fibrosis along with pleural thickening scattered throughout
much of his chest."
24 On July 25, 2007, a physician at the CARD clinic examined
McMillan and found him radiographically and functionally
unchanged but noted concern that his PFTs had declined. The
physician noted that McMillan continued to work in the woods
as a sawyer and that he was able to keep up "[f]or the
most part," with some episodic shortness of breath with
25 McMillan started working for P&S Contracting (P&S)
on August 1, 2008. McMillan built and maintained logging
roads and worked as a logger. He operated heavy machinery,
including a skidder. For much of this time, he worked in
areas within 10 miles of the vermiculite mine. This work was
extremely dusty; at times, McMillan had to wear a mask.
26 McMillan was exposed to Libby asbestos in amounts far
greater than the Libby background level during this work.
However, McMillan did not know he was being exposed to Libby
27 At P&S, McMillan worked with Dale Riggles, who started
at P&S in 2009 and quit shortly after he was diagnosed
with ARD on November 9, 2010. Riggles and his wife testified
together at a deposition. Riggles remembered that McMillan
had a difficult time breathing and frequently coughed and
McMillan saying that he had ARD. Riggles knew they were
working in specific areas known to be contaminated with Libby
asbestos, but he did not discuss this with McMillan. However,
Riggles testified that, while they worked at P&S,
McMillan stated that he was generally aware that the forest
around Libby was contaminated.
28 A February 11, 2009, x-ray revealed that McMillan's
ARD continued to be stable, and primarily unchanged since
2007. However, on February 25, 2009, Dr. Black noted that
McMillan's ARD was advancing, as exhibited by a decline
in his pulmonary function tests, including 30% decline in his
diffusion capacity for carbon monoxide (DLCO) - a test which
measures the lungs' ability to transfer oxygen into the
bloodstream - since 2001.
29 On February 24, 2010, Dr. Black noted, "Dave has
noticed a significant drop in his breathing over this last
year. He cannot get up the hills readably [sic] as he has in
the past." Dr. Black noted a decline in McMillan's
PFTs. In his assessment, Dr. Black wrote: "Asbestos
related disease - he has experienced significant volume loss
and his chest x-ray suggest possibly [sic] of some increased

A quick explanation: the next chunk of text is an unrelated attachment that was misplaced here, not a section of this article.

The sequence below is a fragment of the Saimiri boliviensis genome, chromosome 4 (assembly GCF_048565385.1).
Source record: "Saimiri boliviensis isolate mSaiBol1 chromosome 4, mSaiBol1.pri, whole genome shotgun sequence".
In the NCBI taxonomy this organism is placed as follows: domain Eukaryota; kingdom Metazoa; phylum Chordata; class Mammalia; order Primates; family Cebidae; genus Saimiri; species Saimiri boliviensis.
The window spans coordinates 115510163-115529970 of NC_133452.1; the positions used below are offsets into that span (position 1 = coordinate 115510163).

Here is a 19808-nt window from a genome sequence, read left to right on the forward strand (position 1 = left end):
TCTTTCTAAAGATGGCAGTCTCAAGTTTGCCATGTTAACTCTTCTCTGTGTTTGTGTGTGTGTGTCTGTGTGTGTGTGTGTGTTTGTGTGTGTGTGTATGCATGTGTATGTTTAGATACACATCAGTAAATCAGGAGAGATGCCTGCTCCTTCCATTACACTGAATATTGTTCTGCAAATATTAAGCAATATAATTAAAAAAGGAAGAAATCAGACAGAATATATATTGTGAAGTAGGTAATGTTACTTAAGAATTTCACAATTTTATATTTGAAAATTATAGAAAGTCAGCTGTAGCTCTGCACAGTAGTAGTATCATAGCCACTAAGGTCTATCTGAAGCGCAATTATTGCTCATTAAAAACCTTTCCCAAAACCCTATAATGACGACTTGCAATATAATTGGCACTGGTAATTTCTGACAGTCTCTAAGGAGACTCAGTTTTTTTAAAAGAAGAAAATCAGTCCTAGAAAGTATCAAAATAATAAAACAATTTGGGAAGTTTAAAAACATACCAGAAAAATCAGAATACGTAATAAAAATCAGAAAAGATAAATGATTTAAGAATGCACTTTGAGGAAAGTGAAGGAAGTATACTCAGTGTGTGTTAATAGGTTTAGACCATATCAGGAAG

scarring that could be parenchymal, in addition to his
30 On March 12, 2010, a CT scan revealed a "marked
change" in McMillan's lungs. In his record dated
March 15, 2010, Dr. Black noted that the CT scan showed
"diffuse pleural changes, along with subpleural fibrosis
in both lungs starting high in the chest and going all the
way down to the diaphragm level." Dr. Black noted that
the radiographic progression "certainly explains his
problems with increasing dyspnea on exertion." McMillan
was due to return to work later that spring, but was
concerned because he became short of breath within minutes
while getting firewood and noted that walking uphill was
31 ALE started insuring P&S on July 1, 2010.
32 Dr. Black testified that after a person is diagnosed with
ARD, any ongoing, significant exposures to asbestos
contribute to the worsening of the disease. During his
deposition, Dr. Black was asked about the effects of ongoing
exposure to Libby asbestos for those already diagnosed with
ARD. Dr. Black testified:
Well, if there's ongoing exposure and it's
significant enough, it would - it would contribute to
worsening of the disease over time. But, once again, from
that exposure there's a time frame before that would
become evident because of the new entry of particles. And,
you know, you assume there's going to be a delay before
there's the sequence of molecular responses to the
fibers, there's going to be a latency from the new
exposures, but then you would anticipate that they would
further increase the disease severity over time.
33 Dr. Black did not tell McMillan which exposure pathway
caused his ARD because, in the clinical setting, Dr. Black
"couldn't tell source wise how much came [from]
here, how much came [from] there."
34 On December 17, 2011, McMillan stopped working for P&S
because he could no longer do the work as a result of his
ARD. ALE was still P&S's insurer.
35 McMillan did not obtain other employment after leaving
36 On January 23, 2012, McMillan was seen for follow-up at
the CARD clinic. His chest x-ray revealed prominent